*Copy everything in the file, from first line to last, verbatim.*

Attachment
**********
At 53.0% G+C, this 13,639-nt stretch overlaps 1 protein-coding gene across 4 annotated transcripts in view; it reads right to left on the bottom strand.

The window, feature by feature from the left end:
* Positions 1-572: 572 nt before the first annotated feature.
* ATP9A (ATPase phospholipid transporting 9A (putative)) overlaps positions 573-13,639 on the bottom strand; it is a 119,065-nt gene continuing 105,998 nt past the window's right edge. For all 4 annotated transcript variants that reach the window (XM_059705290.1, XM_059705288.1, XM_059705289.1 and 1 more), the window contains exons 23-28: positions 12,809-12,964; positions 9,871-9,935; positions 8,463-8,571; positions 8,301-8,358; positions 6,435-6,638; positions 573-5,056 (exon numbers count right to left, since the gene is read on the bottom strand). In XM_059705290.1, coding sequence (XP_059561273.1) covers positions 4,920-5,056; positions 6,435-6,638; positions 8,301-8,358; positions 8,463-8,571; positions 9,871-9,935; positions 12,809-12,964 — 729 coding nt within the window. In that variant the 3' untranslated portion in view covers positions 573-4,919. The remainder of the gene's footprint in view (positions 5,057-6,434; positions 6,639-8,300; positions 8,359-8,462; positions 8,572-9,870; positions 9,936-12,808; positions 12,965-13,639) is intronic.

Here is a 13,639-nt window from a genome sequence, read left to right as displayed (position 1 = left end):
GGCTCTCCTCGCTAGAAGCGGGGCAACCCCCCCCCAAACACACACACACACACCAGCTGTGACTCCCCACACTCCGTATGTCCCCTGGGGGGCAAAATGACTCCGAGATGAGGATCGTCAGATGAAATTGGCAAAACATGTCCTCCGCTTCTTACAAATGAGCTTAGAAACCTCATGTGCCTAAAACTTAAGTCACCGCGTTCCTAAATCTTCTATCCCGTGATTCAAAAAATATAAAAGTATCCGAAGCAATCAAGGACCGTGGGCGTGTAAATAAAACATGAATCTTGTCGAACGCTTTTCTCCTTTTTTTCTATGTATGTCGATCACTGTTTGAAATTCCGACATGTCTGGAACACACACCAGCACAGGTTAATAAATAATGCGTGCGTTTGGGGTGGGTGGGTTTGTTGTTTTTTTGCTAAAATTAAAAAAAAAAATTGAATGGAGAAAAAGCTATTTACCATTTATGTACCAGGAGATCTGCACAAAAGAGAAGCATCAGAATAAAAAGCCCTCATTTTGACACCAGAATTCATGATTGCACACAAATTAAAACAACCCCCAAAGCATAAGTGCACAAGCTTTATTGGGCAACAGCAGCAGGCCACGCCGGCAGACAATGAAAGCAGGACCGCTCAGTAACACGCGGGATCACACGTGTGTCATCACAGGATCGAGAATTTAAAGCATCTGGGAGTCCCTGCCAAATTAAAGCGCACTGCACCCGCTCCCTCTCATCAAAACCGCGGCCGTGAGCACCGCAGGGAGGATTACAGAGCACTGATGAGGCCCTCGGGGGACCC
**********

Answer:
At 53.0% G+C, this 13,639-nt stretch overlaps 1 protein-coding gene across 4 annotated transcripts in view; it reads right to left on the bottom strand.

The window, feature by feature from the left end:
* Positions 1-572: 572 nt before the first annotated feature.
* ATP9A (ATPase phospholipid transporting 9A (putative)) overlaps positions 573-13,639 on the bottom strand; it is a 119,065-nt gene continuing 105,998 nt past the window's right edge. For all 4 annotated transcript variants that reach the window (XM_059705290.1, XM_059705288.1, XM_059705289.1 and 1 more), the window contains exons 23-28: positions 12,809-12,964; positions 9,871-9,935; positions 8,463-8,571; positions 8,301-8,358; positions 6,435-6,638; positions 573-5,056 (exon numbers count right to left, since the gene is read on the bottom strand). In XM_059705290.1, coding sequence (XP_059561273.1) covers positions 4,920-5,056; positions 6,435-6,638; positions 8,301-8,358; positions 8,463-8,571; positions 9,871-9,935; positions 12,809-12,964 — 729 coding nt within the window. In that variant the 3' untranslated portion in view covers positions 573-4,919. The remainder of the gene's footprint in view (positions 5,057-6,434; positions 6,639-8,300; positions 8,359-8,462; positions 8,572-9,870; positions 9,936-12,808; positions 12,965-13,639) is intronic.

Here is a 13,639-nt window from a genome sequence, read left to right as displayed (position 1 = left end):
GGCTCTCCTCGCTAGAAGCGGGGCAACCCCCCCCCAAACACACACACACACACCAGCTGTGACTCCCCACACTCCGTATGTCCCCTGGGGGGCAAAATGACTCCGAGATGAGGATCGTCAGATGAAATTGGCAAAACATGTCCTCCGCTTCTTACAAATGAGCTTAGAAACCTCATGTGCCTAAAACTTAAGTCACCGCGTTCCTAAATCTTCTATCCCGTGATTCAAAAAATATAAAAGTATCCGAAGCAATCAAGGACCGTGGGCGTGTAAATAAAACATGAATCTTGTCGAACGCTTTTCTCCTTTTTTTCTATGTATGTCGATCACTGTTTGAAATTCCGACATGTCTGGAACACACACCAGCACAGGTTAATAAATAATGCGTGCGTTTGGGGTGGGTGGGTTTGTTGTTTTTTTGCTAAAATTAAAAAAAAAAATTGAATGGAGAAAAAGCTATTTACCATTTATGTACCAGGAGATCTGCACAAAAGAGAAGCATCAGAATAAAAAGCCCTCATTTTGACACCAGAATTCATGATTGCACACAAATTAAAACAACCCCCAAAGCATAAGTGCACAAGCTTTATTGGGCAACAGCAGCAGGCCACGCCGGCAGACAATGAAAGCAGGACCGCTCAGTAACACGCGGGATCACACGTGTGTCATCACAGGATCGAGAATTTAAAGCATCTGGGAGTCCCTGCCAAATTAAAGCGCACTGCACCCGCTCCCTCTCATCAAAACCGCGGCCGTGAGCACCGCAGGGAGGATTACAGAGCACTGATGAGGCCCTCGGGGGACCC